Words and photo by Dave Barry
Four friends are to cycle from Morecambe to Scarborough to pay for life-changing surgery for a little boy.
Max Turner is a plucky little character who has drawn one of life’s short straws.
He was born prematurely and diagnosed with cerebral palsy.
His father Paul and three friends, who he met when they were at Scalby School, are to undertake a cross-country bike ride over three days, starting on 21 September.
“With limited to no cycling experience, some might call this crazy”, Paul says. “However, we are doing this to help Max, who desperately wants to walk”.
Paul will be joined on the 150-mile ride by his old classmates Andy Coole, Ian Perrelle and Steve Yates.
The ride will kick off a fundraising campaign that will hopefully allow Max to have transformative surgery, either in the UK or US.
The surgery, rehabilitation and physio could cost up to £100,000.
Max and his twin sister Alice were born six weeks prematurely and spent three weeks in the hospital’s special-care baby unit.
Soon after Max was born, Paul and his wife Cath realised something was wrong.
He was nearly at the point of organ shut-down and had a hypoxic event with a lack of of oxygen which permanently damaged his brain. He was diagnosed with cerebral palsy spastic diplegia.
Throughout his short life, Max has suffered with stiffness and rigidity, leading to restricted movements, problems with balance and coordination and a big delay in reaching major physical milestones such as walking.
Physiotherapy is essential for Max's development. Early intervention is key to helping him towards gaining good head control, core strength and a good range of mobility.
However, due to a combination of low muscle tone and spasticity, it remains difficult for him to get into various positions such as sitting or up on his knees or keeping his feet flat on the floor without the need for splints.
Paul and Cath, who live in Scarborough, have been taking Max to Brainwave in Warrington since October 2016. The charity helps children with disabilities and additional needs to reach their potential through therapy programmes devised for parents to deliver within the family home.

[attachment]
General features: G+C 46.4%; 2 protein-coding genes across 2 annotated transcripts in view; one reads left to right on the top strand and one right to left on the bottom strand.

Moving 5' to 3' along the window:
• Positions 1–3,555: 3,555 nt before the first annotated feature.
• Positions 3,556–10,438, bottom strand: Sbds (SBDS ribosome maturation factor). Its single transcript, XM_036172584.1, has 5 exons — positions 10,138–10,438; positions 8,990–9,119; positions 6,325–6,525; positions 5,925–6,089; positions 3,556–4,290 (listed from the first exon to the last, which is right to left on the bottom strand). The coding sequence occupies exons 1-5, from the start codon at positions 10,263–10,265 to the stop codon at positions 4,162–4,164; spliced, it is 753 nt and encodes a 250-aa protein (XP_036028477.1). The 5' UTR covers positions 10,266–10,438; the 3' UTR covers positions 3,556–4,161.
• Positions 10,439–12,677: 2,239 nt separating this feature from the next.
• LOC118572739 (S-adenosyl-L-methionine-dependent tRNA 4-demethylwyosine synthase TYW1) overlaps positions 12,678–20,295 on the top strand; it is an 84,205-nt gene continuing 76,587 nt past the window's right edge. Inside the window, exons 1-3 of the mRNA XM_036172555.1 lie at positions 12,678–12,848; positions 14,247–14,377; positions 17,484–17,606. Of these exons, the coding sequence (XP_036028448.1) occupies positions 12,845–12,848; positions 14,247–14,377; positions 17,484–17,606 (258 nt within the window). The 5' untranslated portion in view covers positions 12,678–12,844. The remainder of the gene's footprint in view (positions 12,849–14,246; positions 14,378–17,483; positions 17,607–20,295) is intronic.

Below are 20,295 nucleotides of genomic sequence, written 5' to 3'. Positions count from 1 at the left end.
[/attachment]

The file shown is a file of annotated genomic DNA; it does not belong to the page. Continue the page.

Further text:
Paul says: “We follow the programme alongside our local NHS physio to help Max build up his core strength, balance and coordination. He is making good progress in his new walker and loves to chase his sisters around. However, it still remains almost impossible for him to move around independently.
“We have been researching further treatment options and believe now is the time to start fundraising for a life-changing operation known as SDR (selective dorsal rhizotomy) surgery to increase the chances of Max being able to live and walk independently”, Paul says.
“It works by removing the spasticity in the body and makes it much easier for him to do the everyday things we take for granted. It will transform his childhood and reduce the long-term effects of cerebral palsy such as muscle shortening, deformity and pain”.
Unfortunately, the treatment is not available on the NHS so the Turners have approached a leading paediatric neurosurgeon, Dr TS Park in St Louis, Missouri, USA.
The surgery, followed by intensive rehabilitation and physiotherapy for up to three years, will cost £100,000.
Paul says: “For the time being, we are working hard to ensure Max can build enough strength to benefit as fully as possible from the operation.
“Difficulties aside, Max is a beautiful boy and melts our hearts with his infectious smile. He is very chatty alongside Alice and he makes us proud every day.
“He loves being with his sisters and friends and giggling and joining in. He is very determined and hopefully with the love and support from our friends and family he will be able to lead a fully independent life. We will try our upmost as parents to give Max the best possible chance and with a little help from our friends we will succeed”.
To donate, go to www.justgiving.com/fundraising/getmaxmoving.